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In last weeks blog post "Foods & Supplementation for

Injuries" we chatted about how important protein is

for building & maintaining lean muscle mass.

But guess what?

Not all protein is created equal.


What is Protein?

Protein is an essential macronutrient, just like carbohydrates & fats. It is made up of tiny little structures called amino acids, that serve as the building block of body tissues such as muscle, hair, collagen, etc. In unlikely cases, they can serve as a fuel source- but not when carbohydrates or fats are present.

Protein is made up of 20 amino acids. 9 are essential (Well, 8 technically & the 9th is debated but I'll include it here for simplicity's sake), 11 are non essential & a few between them serve as conditionally essential. If an amino acid is essential, that means that we must get them from our food because our body does not produce them.

Okay, so what does that mean for the foods we eat? Protein sources can either be classified as complete or incomplete. Incomplete protein sources DO NOT contain all 9 essential amino acids, while the complete sources do. Examples of complete sources are- red meat, poultry, fish, eggs, milk, cheese, yogurt, soybeans & quinoa. Examples of incomplete sources include- most plant sources (ex. pea protein), beans, legumes, nuts, seeds & veggies.

Now that doesn't mean that you should never eat plant sources for protein, but if you are looking for a complete protein source with all of the essential amino acids your body needs to build muscle, you'd be better off with an animal source of protein.

Why do we need protein in our diet?

Your body uses protein to build & repair tissue- AKA the muscle tissue you broke down during a workout. The more muscle tissue your body builds/repairs -> the more muscle tissue you have -> you'll burn more calories throughout the day because your muscle tissue will naturally up-regulate your metabolism -> your body's fat mass will decrease as the lean mass increases. (AKA, you'll have more visible muscles)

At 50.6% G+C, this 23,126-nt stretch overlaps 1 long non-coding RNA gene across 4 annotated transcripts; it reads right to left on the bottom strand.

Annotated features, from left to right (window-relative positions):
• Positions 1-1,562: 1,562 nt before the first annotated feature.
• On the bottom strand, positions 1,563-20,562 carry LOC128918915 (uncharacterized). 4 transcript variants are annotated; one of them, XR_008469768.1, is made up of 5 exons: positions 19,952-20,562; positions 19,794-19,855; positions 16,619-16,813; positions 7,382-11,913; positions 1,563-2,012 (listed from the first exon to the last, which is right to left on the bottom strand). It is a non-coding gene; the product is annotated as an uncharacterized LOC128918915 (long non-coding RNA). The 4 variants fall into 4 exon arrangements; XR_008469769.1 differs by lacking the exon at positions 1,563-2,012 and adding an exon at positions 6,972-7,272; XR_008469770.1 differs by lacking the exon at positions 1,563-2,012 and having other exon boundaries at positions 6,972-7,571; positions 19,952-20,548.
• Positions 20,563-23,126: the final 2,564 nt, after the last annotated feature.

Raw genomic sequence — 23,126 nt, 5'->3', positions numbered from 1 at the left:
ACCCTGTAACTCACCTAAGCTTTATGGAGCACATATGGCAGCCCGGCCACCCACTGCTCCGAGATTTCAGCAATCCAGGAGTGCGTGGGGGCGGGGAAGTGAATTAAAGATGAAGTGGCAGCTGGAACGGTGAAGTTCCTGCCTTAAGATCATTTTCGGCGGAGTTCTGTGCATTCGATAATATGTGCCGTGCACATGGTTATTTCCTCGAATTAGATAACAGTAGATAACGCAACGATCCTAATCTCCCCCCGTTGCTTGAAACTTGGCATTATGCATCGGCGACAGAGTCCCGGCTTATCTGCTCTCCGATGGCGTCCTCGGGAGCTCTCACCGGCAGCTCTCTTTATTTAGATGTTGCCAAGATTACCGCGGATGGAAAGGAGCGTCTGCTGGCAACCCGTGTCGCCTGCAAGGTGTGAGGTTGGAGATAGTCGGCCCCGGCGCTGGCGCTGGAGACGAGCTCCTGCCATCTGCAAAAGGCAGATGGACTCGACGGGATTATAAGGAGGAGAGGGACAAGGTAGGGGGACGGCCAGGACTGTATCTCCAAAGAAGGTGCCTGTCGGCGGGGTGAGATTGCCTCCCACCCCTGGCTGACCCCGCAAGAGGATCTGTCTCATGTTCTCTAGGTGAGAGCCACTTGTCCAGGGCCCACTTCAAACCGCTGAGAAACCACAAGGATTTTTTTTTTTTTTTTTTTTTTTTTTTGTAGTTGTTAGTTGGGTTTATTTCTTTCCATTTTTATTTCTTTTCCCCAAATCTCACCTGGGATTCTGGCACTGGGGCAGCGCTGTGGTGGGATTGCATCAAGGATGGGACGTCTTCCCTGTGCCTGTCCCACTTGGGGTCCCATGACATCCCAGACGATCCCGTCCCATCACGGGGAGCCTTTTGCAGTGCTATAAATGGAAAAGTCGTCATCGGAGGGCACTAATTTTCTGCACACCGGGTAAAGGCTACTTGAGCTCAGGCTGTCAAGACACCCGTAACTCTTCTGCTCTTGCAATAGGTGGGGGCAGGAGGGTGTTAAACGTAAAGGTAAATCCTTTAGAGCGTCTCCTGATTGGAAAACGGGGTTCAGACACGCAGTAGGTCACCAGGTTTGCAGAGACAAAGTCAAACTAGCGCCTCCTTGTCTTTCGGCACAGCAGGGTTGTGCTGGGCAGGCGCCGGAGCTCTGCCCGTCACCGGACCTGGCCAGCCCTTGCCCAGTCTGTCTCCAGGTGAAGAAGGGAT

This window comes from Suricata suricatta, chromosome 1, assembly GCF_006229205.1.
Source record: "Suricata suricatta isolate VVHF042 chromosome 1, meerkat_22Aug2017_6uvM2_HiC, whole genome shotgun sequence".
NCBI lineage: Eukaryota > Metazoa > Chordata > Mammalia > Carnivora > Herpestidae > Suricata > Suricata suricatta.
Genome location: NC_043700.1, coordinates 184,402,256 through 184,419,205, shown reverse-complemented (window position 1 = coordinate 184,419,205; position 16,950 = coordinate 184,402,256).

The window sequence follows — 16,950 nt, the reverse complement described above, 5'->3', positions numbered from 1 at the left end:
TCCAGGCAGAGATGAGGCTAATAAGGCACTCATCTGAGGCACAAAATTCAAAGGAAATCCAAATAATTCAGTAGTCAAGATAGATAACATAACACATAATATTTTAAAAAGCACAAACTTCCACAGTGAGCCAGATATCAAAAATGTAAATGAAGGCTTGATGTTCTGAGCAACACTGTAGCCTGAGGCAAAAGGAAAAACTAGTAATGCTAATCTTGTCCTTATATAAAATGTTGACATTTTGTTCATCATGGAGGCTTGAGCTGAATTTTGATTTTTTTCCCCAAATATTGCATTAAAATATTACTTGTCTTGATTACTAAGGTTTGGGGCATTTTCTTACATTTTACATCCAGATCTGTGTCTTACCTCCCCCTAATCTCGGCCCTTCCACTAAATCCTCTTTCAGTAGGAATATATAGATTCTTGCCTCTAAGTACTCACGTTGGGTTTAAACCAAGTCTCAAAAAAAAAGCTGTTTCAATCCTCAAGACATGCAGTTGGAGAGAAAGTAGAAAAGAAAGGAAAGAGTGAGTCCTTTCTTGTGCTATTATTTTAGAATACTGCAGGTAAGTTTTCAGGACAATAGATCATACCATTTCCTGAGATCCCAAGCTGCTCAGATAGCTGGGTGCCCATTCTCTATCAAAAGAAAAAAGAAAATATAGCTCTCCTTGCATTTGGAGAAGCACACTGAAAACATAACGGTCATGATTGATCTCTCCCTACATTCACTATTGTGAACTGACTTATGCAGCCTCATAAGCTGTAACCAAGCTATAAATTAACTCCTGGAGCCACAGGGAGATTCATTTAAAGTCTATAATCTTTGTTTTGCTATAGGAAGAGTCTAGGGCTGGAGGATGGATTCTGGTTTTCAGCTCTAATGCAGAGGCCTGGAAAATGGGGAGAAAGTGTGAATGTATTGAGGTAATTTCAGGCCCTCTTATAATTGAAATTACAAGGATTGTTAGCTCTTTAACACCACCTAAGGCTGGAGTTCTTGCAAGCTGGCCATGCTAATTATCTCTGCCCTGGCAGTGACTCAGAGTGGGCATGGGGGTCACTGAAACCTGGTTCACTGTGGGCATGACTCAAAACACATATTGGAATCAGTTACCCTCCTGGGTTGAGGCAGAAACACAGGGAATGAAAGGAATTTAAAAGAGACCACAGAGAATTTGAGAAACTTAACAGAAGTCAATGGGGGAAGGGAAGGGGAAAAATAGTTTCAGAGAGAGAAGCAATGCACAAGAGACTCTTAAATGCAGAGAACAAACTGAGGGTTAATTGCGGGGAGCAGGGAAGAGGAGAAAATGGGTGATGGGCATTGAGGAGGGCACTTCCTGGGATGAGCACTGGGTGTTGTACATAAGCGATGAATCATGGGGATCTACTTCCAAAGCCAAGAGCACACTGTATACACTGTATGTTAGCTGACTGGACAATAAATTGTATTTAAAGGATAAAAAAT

What about peanut butter, isn't that considered a protein source? Okay, so yes peanut butter has protein. But no, I do not consider it a protein source. For 1 serving of peanut butter, which is typically about 2 tablespoons, you'll have 16g~ of fat, 8g~ of carbohydrates & 8g~ of protein. That makes it a fat source in my book, because fat is the highest macronutrient. That also means that you'd have to consume A LOT of peanut butter for it to be enough to kick on muscle protein synthesis, but even then it's an incomplete source (doesn't contain all 9 essential amino acids).

What about supplements? In my opinion, protein powder supplements are a simple & convent way to add in more protein to your diet. Obviously supplementation won't be able to replace a whole food source, but it can be a convent thing to have on hand. & Sometimes you just get sick of chicken breast & want to switch it up- trust me, I get it. What better way than with a chocolate protein shake & some almond milk, or a scoop of vanilla protein thrown into a smoothie?

But guess what take two? Not all protein powder are made equal. No surprise there though, because most companies are trying to get the most bang for their buck. The next question I get is often, "Well what do I look for?". Great question- depends on what you're needing!

If you're wanting a protein for after a workout, then I'd look for a 100% hydrolyzed whey protein isolate. All that means is that it's a high quality protein that's in a pre-broken down state so that your body can immediately use it to start the muscle repair process. If you're needing a protein for doing the day, then I'd recommend finding a whey protein that is a blend of a whey protein isolate, whey protein concentrate, milk protein concentrate & sodium caseinate. This blend will slow down the release rate & prolong the break down of the protein inside your body, keeping you fuller for longer. With both protein's I'd make sure that its low temperature processed. (Not cool filtered, cool pressed, etc.- These are marketing ploys) LTP means that the protein was cooked in a slow & controlled manner to make sure not to damage any of the amino acids, which in turn makes it available for your body to actually use.

The only two protein powders I recommend to clients are:

Phormula-1 (Post-workout)-

Level-1 (Meal replacement)-

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